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Photos from the 2017 UCF Diversity Week Demo feature Weavers of Orlando members, Nancy R, Bev T, Nancy H and Karen G, who shared some basic weaving and spinning techniques with UCF students. -JG
October 2017 – Maker Faire
The Maker Faire is an exciting gathering of youth and adults across the nation annually on the third weekend of October at the Orange County Fair Grounds. In 2017, it was October 20, 21 and 22. It is for fascinating people who enjoy learning and who love sharing what they can do. From engineers to artists to scientists to crafters, Maker Faire is a venue for these “makers” to show hobbies, experiments, projects. It is called the Greatest Show (& Tell) on Earth – a family-friendly showcase of invention, creativity, and resourcefulness. Maker Faire is part science fair, part county fair, and part something entirely new! As a celebration of the Maker Movement, it’s a family-friendly showcase of invention, creativity, and resourcefulness. Participants include tech enthusiasts, crafters, educators, tinkerers, food artisans, hobbyists, engineers, science clubs, artists, students, and commercial exhibitors who come to show their creations and share their learnings. The Weavers of Orlando have engaged with Maker Faire guests for several years because we feel good about connecting the new, with the newer!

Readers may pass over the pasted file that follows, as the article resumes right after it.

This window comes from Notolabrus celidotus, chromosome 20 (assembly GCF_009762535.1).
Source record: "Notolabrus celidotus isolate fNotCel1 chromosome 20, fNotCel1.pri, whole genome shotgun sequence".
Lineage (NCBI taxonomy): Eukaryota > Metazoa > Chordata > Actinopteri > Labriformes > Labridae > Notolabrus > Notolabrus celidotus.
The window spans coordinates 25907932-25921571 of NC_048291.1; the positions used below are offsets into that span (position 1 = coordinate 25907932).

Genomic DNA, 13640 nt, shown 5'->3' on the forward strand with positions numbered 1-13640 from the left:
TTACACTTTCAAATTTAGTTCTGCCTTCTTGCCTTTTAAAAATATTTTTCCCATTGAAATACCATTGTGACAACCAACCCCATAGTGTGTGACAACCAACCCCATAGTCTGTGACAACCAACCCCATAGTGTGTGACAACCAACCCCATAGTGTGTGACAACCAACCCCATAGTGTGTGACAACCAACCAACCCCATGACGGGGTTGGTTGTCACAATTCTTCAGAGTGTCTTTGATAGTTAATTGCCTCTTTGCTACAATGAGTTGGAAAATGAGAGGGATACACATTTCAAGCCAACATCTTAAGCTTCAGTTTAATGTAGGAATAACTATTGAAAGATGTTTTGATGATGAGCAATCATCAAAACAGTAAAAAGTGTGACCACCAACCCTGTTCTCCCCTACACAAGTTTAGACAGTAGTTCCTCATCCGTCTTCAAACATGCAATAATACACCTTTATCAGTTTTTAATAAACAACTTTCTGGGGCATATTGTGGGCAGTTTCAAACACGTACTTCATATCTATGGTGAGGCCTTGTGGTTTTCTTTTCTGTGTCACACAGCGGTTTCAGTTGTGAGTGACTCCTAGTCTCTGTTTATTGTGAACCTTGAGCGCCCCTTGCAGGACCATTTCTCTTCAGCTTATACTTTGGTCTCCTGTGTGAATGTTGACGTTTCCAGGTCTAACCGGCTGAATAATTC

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Photos from the 2017 Maker Faire. Nancy R, seen here in her colorful tie-dyed blouse, is our Maker Faire guru. She has cheerfully hosted our booth in the Maker Faire for several years. A former teacher, Nancy has the skills and excitement necessary to communicate and engage with bright, creative youth. Our objective is to do outreach with younger generations and help them get excited and interested in fiber arts. Our booth was very popular with youth of all ages! -JG
November 16, 2017 – Maitland Montessori School – Pioneer Day!
The Weavers of Orlando spent most of the day at the Maitland Montessori School, where they celebrated Pioneer Day, dedicated to the early traditions of America. The students and teachers of Montessori Maitland engaged with members of the Weavers of Orlando in different, live and interactive events, including kumihimo weaving, fabric dyeing, spinning and weaving on a loom. Montessori School loves having the Weavers of Orlando come on campus to share their skills. If you have a school or youth group in Central Florida that would enjoy learning about weaving, contact Bev at email@example.com
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Captions for above…. ( 1 & 2 ) Maitland Montessori elementary school instructor, Becky, in green, and WoO member Nancy R re-acqauint… this is the third year WoO has returned to Montessori in Maitland. WoO member Bev T shares the basics of kumihimo with Montessori students. (3&4 ) Mary C coaches students on kumihimo techniques. ( 5 ) Gloria C gives student the basics on how to dye fabric. ( 6 ) Montessori students designing kumihimo braids. ( 7 ) WoO member Anne N introduces students to the basics of a loom. ( 8 ) Nancy R explains the basics of spinning, and why it is important. ( 9 ) Teachers get in on the spirit by dressing in pioneer garb and walking the students through simple tasks done in the simple life of a pioneer. Shown here, working with wood using antique wood working tools. -JG